Friday, April 06, 2007

School: Oral Argument

One of the most tense periods I've experienced in law school happened today, in the minutes before my scheduled final oral argument in Appellate Advocacy. While there's certainly been stressful times these past couple semesters, I can't recall the last time I was so nervous before I had to speak in public. I've done presentations and such in undergrad before, but legal arguments are more meticulous and far more formal, and there would be no PowerPoint to aid me.

It went pretty well. Before an appeals court, there often isn't much time to present your case before the judges start peppering you with questions. It's imperative that any questions are dealt with openly and frankly, before smoothly returning to the meat of your argument. You get bonus points for pre-emptively addressing issues the court might have with your position, especially if you can come up with novel ways to support your case.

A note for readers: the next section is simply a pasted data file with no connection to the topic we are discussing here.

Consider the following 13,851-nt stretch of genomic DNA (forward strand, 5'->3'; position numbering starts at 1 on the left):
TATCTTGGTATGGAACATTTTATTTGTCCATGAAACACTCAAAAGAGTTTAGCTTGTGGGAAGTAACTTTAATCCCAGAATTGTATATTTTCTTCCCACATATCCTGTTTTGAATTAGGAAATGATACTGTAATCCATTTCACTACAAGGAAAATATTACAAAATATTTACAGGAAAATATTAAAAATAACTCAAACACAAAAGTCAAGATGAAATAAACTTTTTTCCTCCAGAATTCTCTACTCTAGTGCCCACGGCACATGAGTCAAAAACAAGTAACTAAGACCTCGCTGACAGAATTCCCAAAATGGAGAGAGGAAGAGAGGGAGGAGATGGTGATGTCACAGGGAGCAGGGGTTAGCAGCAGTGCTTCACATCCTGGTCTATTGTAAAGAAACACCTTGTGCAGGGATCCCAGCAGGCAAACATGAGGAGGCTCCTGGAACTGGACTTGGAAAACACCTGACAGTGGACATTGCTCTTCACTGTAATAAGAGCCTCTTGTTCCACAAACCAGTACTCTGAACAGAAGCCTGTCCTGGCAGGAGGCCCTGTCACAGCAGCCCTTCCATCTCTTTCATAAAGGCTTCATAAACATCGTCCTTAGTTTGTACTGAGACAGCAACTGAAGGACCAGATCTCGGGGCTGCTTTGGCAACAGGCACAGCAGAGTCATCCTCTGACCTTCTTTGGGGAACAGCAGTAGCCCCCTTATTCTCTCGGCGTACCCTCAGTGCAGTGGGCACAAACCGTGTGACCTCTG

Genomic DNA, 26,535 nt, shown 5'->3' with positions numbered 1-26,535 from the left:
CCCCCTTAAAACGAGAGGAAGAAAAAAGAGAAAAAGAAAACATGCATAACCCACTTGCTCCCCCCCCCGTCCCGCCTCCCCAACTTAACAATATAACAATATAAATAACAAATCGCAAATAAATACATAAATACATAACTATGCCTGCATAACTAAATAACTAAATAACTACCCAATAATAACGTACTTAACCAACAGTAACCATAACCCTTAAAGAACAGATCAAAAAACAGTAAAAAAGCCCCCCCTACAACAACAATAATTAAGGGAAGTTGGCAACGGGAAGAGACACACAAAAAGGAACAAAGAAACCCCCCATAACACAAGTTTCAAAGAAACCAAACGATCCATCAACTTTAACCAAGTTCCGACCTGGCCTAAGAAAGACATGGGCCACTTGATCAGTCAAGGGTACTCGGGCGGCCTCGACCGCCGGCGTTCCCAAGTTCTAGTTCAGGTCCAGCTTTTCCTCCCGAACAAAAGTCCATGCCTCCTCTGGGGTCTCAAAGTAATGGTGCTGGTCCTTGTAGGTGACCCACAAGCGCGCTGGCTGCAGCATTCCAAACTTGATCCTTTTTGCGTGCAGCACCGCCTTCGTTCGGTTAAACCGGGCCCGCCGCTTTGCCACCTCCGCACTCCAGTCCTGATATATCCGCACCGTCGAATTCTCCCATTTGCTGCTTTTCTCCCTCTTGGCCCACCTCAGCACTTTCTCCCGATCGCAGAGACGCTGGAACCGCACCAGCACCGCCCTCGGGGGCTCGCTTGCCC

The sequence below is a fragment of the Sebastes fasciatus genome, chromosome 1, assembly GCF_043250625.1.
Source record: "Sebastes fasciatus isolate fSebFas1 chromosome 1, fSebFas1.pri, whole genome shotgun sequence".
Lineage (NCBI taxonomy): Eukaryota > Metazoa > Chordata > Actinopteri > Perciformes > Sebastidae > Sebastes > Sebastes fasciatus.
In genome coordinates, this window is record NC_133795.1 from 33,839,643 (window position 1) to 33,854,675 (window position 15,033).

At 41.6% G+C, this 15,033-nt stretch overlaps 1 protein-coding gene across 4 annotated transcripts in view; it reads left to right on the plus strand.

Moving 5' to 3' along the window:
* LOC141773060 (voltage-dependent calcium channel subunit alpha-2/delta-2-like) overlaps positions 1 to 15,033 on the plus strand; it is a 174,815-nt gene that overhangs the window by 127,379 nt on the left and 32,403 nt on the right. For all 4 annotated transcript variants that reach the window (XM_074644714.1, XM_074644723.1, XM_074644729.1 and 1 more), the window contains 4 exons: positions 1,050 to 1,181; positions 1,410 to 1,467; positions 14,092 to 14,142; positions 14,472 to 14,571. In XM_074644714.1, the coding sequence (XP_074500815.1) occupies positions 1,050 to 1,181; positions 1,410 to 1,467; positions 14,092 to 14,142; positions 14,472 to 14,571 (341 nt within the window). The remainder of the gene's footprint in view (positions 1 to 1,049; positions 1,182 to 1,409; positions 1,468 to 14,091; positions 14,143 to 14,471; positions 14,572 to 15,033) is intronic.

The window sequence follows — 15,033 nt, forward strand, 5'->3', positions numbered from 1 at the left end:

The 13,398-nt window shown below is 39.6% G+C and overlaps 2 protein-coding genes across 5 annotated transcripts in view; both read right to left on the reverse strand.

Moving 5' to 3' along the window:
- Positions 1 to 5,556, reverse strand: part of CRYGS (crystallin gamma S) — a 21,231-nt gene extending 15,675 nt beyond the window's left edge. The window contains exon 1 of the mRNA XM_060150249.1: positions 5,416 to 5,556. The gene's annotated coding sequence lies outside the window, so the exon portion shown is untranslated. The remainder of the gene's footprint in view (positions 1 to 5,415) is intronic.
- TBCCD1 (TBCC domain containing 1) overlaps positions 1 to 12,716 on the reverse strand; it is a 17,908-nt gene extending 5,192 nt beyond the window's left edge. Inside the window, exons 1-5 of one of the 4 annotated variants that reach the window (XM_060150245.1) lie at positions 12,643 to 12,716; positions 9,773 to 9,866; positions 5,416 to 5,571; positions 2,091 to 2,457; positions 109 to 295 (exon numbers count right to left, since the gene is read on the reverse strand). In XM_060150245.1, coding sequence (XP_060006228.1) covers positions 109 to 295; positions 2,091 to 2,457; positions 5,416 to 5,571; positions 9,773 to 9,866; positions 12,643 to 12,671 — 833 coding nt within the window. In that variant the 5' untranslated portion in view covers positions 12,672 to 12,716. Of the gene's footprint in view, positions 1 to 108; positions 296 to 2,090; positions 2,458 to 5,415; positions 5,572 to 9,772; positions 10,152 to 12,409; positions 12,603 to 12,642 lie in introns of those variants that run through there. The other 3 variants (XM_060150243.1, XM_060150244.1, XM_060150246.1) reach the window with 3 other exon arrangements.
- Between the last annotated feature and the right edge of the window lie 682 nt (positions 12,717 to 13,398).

The bottom line, though, is preparation, but perhaps not how one might think it applies. There's a certain minimum knowledge of the caselaw required, of course, but to truly do well, you have to apply those principles at a higher Yomi layer than your opponent. You make an argument, other side makes a counter-argument - but if you can counter this counter-argument, you can really hit the opposition's position hard.


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